During yesterday’s trip to Albany , members of Families for Safe Streets  not only won over a key new backer  of legislation to set the city’s default speed limit at 20 mph, they met with more than 30 legislators to ask for lower speed limits and more automated enforcement.
“It was absolutely exhausting, emotionally and physically,” said Mary Beth Kelly , whose husband was killed by a tow truck driver in 2006 while the couple was riding their bikes on the Hudson River Greenway. “It’s very hard for us to keep telling our stories over and over again.” But Kelly said that more than ever, she thinks now is a time when victims’ families will make a difference. “I’ve been doing this seven-and-a-half years,” she said, “and the sense of hopefulness that I have right now is probably greater than it’s ever been.”
In their meetings with lawmakers — including Speaker Sheldon Silver and the staff of Assembly Transportation Committee Chair David Gantt — Families for Safe Streets focused mostly on lowering the city’s default speed limit to 20 mph, but also talked about the importance of expanding automated enforcement .
“The speed camera program is only operational during school hours,” said Transportation Alternatives general counsel Juan Martinez on the bus ride to Albany. “That’s a big problem, because 77 percent of people who are killed in speeding crashes are killed after school hours — in the evening and on weekends.”
The State Senate’s budget proposal includes a nine-fold expansion of the existing school-zone speed camera program, but Assembly Member Joe Lentol said it was unlikely to survive to the final budget. “It was a tremendous lift to get just 20 speed cameras last year,” he said.
Despite the challenge of making progress in Albany, the families remain undeterred.
“Since I’ve become a member of this group, I’ve spoken to a few family members on my side,” said Marian Geocos, whose daughter Amelia was killed by a van driver  on First Avenue in 2008. Geocos’s brother-in-law is a retired police officer with young children who lives on Staten Island. “I was surprised by his response. He said, ‘I am terrified of driving on Staten Island,'” Geocos said. “It’s very different when you become a parent.”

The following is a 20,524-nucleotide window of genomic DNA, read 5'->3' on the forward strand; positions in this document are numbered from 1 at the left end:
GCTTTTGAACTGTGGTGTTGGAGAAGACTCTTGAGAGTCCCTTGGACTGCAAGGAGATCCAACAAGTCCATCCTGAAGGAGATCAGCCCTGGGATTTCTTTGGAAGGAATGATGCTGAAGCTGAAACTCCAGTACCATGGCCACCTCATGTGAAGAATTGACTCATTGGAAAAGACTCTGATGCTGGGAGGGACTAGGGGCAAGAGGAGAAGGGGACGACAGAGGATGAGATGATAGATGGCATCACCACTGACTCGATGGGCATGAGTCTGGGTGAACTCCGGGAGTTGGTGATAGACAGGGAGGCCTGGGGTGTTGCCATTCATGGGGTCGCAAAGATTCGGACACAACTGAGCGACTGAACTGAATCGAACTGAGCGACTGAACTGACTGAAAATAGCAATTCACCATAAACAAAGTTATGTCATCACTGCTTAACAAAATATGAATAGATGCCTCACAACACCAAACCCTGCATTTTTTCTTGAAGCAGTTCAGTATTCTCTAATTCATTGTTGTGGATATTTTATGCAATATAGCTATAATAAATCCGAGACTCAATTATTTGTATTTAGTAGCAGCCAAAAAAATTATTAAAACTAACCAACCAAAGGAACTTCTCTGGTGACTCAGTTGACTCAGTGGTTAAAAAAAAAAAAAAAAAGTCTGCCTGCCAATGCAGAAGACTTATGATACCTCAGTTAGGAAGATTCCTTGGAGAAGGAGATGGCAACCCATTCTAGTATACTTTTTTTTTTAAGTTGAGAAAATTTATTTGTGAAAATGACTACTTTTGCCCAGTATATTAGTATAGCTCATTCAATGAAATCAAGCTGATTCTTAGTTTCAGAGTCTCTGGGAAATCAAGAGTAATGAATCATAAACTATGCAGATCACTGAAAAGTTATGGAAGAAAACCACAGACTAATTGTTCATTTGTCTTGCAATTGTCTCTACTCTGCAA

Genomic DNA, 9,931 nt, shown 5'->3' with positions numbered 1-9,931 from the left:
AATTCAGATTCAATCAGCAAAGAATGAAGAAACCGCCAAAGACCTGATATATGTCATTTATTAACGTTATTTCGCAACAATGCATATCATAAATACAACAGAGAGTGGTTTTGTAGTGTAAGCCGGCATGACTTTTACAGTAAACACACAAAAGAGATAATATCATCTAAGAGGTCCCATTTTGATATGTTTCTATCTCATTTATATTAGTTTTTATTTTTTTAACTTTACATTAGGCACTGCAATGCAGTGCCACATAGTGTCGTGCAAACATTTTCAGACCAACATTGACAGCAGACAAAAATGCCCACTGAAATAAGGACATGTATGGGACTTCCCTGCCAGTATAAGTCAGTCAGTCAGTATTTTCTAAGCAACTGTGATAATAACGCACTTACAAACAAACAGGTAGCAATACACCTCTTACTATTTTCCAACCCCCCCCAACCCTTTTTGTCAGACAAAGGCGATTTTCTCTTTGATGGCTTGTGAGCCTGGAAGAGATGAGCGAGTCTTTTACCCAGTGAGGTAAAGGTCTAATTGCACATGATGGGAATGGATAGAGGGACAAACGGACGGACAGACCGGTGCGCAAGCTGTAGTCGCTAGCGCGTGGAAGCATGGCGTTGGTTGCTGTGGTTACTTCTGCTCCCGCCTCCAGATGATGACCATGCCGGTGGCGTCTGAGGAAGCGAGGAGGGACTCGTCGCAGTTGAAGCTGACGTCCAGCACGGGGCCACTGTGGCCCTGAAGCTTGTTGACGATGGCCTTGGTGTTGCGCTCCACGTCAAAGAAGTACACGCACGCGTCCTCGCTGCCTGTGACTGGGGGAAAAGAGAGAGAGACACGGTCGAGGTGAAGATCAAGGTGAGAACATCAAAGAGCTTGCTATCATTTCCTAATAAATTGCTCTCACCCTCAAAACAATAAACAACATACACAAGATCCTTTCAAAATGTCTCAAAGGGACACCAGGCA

Yesterday, Geocos met with legislators, including Assembly Member Matthew Titone of Staten Island. “It left an impression on them,” she said. “They seemed to really listen to us.”
“We’re not only legislators, we’re parents,” said State Senator Toby Ann Stavisky of Queens. “This could happen to anybody. Driving is a very dangerous situation where people have to be careful, and you see the consequences when people don’t think.”
Dan O’Donnell is the lead Assembly sponsor of a bill to lower the city’s default speed limit  to 20 mph. “As a person who does have to drive in New York City, I now drive 20 miles per hour,” he said. “And you know what I’ve learned? You can get where you need to go by going 20 miles per hour.”
Families for Safe Streets will be back in Albany later this session. “It is emotionally exhausting, that’s for sure, but I would definitely do it again,” Geocos said. “If it does make a difference, I would do it again.”